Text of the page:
The Oscars Being Self-Aware Doesn’t Change the Fact They’re Still Racist

Ana Lopez, Contributing Writer

All eyes were on Chris Rock on Monday night’s 2016 Oscars Ceremony. Amidst all the controversy over racial diversity, the black comedic host was held up to a lot of high expectations for his opening monologue — and man, did he deliver.  After a montage of clips from this year’s most talked about films, Rock stepped out to the stage and got right down to business. “Is Hollywood racist?” He addressed the elephant in the room head-on, but with class and humor. His analogy to Hollywood racism as “sorority racism” kept the monologue lighthearted, yet meaningful. Most importantly, it was honest: “We want opportunity. We want black actors to get the same opportunities as white actors.” And it’s true. The diversity issue is not just confined to one of the Oscars ceremony or the Academy — it is an old disease that has spread across the entire film industry.

Still, the tone of the night was maintained way past the first 15 minutes as important social topics were continuously mentioned in all aspects of the awards show. Most notably, Lady Gaga’s performance of her Oscar-nominated song “‘Til It Happens to You” was joined onstage by sexual assault survivors. The performance called attention to the ongoing problem of rape culture, which Vice President Joe Biden advocated against in his introduction for her performance.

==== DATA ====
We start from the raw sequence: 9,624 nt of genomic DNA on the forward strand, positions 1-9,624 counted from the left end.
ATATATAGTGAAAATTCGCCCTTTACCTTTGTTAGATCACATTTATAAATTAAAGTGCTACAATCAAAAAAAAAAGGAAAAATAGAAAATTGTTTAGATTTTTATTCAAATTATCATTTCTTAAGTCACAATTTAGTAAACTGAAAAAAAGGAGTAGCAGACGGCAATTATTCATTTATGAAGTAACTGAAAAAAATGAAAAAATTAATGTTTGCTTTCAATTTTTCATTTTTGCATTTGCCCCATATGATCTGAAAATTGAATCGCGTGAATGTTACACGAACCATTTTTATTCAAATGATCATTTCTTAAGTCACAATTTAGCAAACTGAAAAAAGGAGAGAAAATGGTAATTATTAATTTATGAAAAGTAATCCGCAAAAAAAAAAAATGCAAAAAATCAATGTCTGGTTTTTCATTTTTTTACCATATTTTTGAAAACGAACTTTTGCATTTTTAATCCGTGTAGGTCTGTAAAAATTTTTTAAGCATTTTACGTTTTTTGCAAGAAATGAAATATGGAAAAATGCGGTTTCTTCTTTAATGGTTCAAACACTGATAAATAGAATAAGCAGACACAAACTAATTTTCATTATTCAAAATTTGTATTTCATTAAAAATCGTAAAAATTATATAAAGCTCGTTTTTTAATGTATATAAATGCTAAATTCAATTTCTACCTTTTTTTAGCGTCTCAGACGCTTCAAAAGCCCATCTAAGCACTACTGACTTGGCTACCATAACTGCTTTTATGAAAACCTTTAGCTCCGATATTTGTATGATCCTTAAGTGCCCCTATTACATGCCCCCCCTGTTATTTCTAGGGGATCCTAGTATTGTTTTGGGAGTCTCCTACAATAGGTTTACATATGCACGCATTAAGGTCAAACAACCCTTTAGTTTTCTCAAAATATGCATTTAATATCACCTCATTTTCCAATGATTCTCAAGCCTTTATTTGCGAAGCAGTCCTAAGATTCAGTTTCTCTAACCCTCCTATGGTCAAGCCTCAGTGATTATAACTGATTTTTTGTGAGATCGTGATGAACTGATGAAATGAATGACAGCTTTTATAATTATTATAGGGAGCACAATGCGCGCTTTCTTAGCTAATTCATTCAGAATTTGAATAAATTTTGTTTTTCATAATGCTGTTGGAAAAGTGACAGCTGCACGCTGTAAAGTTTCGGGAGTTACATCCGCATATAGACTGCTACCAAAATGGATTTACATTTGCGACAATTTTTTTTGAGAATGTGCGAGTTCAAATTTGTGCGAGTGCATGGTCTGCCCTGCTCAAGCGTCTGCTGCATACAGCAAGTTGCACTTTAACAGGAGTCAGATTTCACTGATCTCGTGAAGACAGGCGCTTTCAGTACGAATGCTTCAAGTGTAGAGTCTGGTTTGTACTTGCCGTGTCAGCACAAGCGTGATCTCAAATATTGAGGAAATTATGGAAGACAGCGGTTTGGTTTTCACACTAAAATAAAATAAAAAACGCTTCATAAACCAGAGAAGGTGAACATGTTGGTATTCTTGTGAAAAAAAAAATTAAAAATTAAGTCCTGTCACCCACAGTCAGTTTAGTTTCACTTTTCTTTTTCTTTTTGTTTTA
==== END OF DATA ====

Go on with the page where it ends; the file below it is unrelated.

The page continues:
However, spending a night trying to avoid controversy and pointing fingers at issues we’ve all already agreed on are bad does not achieve anything. It just makes our favorite celebrities seem relatable while they unhelpfully nod their heads and look sad. And it makes it painfully obvious that, once the curtain falls and the audience turns off the TV, business will continue as usual. We are so quick to laud shallow spectacle that any kind of meaningful conversation about the issues is lost. Let’s face it, the goal of the Oscars this year, as it is every year, is entertainment and great ratings — not social change. There’s only so much celebrities can accomplish by saying what has already been said a hundred times. If the Academy was hoping that the social consciousness on display Sunday night would exonerate them, they were sorely mistaken. The problems run much deeper than that.

I don’t think a night like this will happen in Hollywood again for some time. If it hadn’t been for the diversity criticism surrounding this year’s Oscars, the night would have gone very differently in terms of social awareness. And that should not be the case. This industry, so representative of art and people, can’t move backwards — the effort to move forward has to come from all the crevices of this society. Being aware of issues that only seem important because of the Oscars’ high profile is not how social change comes about. Equality is not a bandwagon we hop on and off at leisure — it’s a goal we must work towards every single day.


Opinions expressed on the editorial pages are not necessarily those of WSN, and our publication of opinions is not an endorsement of them.

Email Ana Lopez at [email protected]



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